Montana Youth Won a Landmark Climate Case
The power of young people was on full display in 2023, seen everywhere from the massive economic impact of Taylor Swift’s fan base to the Oxford word of the year to the Montana youths who took to court to fight for their future — and won.
The plaintiffs in Held v. Montana, ranging in age from 5 to 22, went up against a provision in the Montana Environmental Policy Act that prevented the state from considering the climate when approving fossil fuel projects. They argued that the provision went against the Montana state constitution, which guarantees them the right to a “clean and healthful environment.”
In August, the judge presiding over the case ruled in their favor. “This is a huge win for Montana, for youth, for democracy, and for our climate,” Julia Olson, the executive director of Our Children’s Trust, which brought the case, told The Washington Post. “More rulings like this will certainly come.”
The case was the nation’s first constitutional and first youth-led climate lawsuit to go to trial, and the victory could have major implications for the environment beyond the Big Sky State.
America’s Gender Pay Gap Hit an All-Time Low
July statistics from the Department of Labor showed that America’s gender pay gap had shrunk 22% since 1979, meaning it had hit at an all-time low.
In the second quarter of 2023, women made 84 cents for every $1 dollar men made for similar work, compared to 62 cents in 1979. Though there’s still progress to be made — and women of color continue to suffer the most severe pay disparities — the shrinking gap is a heartening trend.
“Norms are changing, more fathers are participating in child care, and women are increasingly entering male-dominated fields like construction and computer-related fields,” Julia Pollak, the chief economist at ZipRecruiter, told CBS News at the time, adding that government policies like expanded paid family leave and child care subsidies are key to closing the differential for good.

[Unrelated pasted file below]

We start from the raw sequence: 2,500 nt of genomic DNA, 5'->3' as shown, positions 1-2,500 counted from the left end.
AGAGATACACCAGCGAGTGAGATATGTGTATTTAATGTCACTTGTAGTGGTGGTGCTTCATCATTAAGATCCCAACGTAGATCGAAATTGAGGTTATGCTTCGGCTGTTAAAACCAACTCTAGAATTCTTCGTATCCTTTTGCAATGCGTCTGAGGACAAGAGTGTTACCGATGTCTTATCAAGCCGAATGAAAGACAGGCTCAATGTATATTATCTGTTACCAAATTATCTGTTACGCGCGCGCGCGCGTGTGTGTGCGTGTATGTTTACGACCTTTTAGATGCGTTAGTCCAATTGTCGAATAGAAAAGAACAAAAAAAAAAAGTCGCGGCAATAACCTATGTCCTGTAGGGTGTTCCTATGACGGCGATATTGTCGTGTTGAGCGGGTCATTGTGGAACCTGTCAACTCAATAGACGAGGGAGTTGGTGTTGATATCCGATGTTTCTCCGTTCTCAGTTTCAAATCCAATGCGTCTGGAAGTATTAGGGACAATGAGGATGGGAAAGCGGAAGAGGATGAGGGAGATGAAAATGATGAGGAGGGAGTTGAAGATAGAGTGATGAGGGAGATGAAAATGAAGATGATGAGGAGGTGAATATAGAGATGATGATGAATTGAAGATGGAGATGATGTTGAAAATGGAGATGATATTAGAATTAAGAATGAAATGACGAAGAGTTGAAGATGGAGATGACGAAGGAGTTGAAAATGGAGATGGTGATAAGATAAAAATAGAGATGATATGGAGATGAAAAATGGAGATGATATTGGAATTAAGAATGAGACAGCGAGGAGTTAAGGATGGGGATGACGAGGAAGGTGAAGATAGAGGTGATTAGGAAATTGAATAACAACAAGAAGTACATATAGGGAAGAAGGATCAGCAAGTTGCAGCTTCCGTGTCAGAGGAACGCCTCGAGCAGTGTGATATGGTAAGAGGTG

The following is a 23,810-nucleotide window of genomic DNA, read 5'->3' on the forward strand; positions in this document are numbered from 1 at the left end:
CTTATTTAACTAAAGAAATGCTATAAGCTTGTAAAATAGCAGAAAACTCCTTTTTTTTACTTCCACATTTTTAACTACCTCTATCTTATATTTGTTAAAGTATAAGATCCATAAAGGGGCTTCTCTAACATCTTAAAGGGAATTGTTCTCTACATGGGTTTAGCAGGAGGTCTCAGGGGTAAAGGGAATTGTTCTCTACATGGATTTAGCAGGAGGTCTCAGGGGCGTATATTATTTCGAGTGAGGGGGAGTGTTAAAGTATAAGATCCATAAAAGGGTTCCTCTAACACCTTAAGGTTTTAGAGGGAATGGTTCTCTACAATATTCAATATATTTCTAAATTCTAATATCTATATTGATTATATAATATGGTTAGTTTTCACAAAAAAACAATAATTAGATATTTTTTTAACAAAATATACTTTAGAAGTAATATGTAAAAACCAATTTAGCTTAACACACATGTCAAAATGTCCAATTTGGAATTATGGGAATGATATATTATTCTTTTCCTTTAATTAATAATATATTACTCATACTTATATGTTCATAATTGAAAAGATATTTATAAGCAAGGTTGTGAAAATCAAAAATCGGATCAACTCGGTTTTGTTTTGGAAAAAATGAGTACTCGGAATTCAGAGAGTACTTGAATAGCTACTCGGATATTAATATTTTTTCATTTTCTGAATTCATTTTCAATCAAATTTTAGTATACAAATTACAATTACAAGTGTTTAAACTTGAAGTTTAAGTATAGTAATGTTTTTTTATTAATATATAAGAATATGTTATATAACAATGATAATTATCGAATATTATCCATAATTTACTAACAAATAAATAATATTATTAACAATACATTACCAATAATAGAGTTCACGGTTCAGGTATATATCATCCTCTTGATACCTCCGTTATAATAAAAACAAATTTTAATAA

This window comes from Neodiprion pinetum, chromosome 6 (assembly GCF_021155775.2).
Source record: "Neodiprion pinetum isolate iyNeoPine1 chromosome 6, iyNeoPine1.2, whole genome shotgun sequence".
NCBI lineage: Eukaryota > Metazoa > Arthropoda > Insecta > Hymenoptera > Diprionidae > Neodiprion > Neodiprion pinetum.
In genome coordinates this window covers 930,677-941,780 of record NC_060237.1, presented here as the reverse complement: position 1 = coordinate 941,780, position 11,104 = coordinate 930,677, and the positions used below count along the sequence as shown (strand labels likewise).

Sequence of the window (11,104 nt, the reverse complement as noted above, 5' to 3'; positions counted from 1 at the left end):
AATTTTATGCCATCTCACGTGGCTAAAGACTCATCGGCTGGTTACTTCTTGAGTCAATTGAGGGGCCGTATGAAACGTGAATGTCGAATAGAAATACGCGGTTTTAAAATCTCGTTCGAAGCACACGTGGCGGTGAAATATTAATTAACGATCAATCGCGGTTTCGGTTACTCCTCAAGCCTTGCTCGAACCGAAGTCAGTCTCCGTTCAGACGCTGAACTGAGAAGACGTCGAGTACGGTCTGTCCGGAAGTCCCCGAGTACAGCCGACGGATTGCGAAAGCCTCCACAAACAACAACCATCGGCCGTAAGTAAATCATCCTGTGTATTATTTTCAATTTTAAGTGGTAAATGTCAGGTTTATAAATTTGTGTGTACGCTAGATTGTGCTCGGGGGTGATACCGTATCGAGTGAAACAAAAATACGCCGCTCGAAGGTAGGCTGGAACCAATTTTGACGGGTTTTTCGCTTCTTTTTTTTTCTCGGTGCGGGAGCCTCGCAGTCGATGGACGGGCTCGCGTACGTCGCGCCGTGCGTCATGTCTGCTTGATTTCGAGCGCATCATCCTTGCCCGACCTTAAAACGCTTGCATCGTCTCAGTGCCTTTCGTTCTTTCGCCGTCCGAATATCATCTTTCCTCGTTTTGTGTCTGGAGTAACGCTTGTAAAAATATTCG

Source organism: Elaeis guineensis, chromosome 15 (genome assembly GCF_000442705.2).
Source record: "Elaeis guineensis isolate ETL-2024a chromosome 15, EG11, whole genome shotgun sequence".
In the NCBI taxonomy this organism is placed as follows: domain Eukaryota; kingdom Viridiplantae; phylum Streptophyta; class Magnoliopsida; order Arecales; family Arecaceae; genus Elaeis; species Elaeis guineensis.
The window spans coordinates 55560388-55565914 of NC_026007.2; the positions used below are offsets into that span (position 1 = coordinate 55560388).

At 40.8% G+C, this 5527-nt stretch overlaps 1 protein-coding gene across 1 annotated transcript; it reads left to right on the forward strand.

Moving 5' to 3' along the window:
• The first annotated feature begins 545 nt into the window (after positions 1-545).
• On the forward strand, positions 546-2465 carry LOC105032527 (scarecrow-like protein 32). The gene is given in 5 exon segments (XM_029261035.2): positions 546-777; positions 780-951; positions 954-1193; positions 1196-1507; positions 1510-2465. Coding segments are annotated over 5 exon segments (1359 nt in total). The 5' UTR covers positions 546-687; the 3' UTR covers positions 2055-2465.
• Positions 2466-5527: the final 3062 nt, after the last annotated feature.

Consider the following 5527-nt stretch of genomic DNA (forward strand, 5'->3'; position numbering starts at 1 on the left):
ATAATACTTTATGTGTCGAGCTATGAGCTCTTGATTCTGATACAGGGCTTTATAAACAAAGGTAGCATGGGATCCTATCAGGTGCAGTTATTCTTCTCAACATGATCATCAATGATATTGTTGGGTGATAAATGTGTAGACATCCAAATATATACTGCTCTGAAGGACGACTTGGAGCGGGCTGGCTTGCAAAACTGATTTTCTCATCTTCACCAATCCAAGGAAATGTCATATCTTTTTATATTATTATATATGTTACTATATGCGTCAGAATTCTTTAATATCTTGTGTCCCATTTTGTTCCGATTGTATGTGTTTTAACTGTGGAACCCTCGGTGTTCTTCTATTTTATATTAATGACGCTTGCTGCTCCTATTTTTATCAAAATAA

Most encouraging is that the pay gap is smaller for women between the ages of 16 and 24. “The younger generation of women are seeing themselves as career women first, and they are demanding to be treated equally in the workplace,” Pollak said.
Scientists Discovered 380 New Species in Southeast Asia
The Earth is a vast, mysterious place, which makes it primed for new discoveries of plants and animals. In May, the World Wide Fund for Nature announced that scientists had found 380 new species — one mammal, 46 reptiles, 24 amphibians, 19 fishes, and 290 plants — in a single remote region of Southeast Asia.
“These remarkable species may be new to science but they have survived and evolved in the Greater Mekong region for millions of years, reminding us humans that they were there a very long time before our species moved into this region,” K. Yoganand, the WWF-Greater Mekong regional wildlife lead, said in a press release. “We have an obligation to do everything to stop their extinction and protect their habitats, and help their recovery.”
The species include a miniature orchid “with brilliant pink and bright yellow coloring,” a gecko that opens its mouth wide when threatened, and the Cambodian blue-crested agama, which can change color as a defense mechanism. They make up a diverse ecosystem, one that conservationists say must be protected.
Baby Born From Transplanted Uterus Outside of Clinical Trial
The first baby born from a transplanted uterus outside of a clinical trial entered the world this past May, and doctors shared the details of the medical marvel in July. Mom Mallory, who used only her first name for privacy reasons, was born without a uterus due to a congenital condition called Mayer-Rokitansky-Küster-Hauser syndrome.
After welcoming her first child with husband Nick via a surrogate, she began to explore uterine transplants. And with the help of the medical team at the University of Alabama at Birmingham Hospital, Mallory was ultimately able to make her dream of carrying a biological child a reality.
“I mean just hearing the cry at first was just, you know, mind-blowing,” she said of the moment she met her baby boy. “When Dr. Porrett visited us in our hospital room and saw our son, it just felt so surreal, it was full circle. We did it.”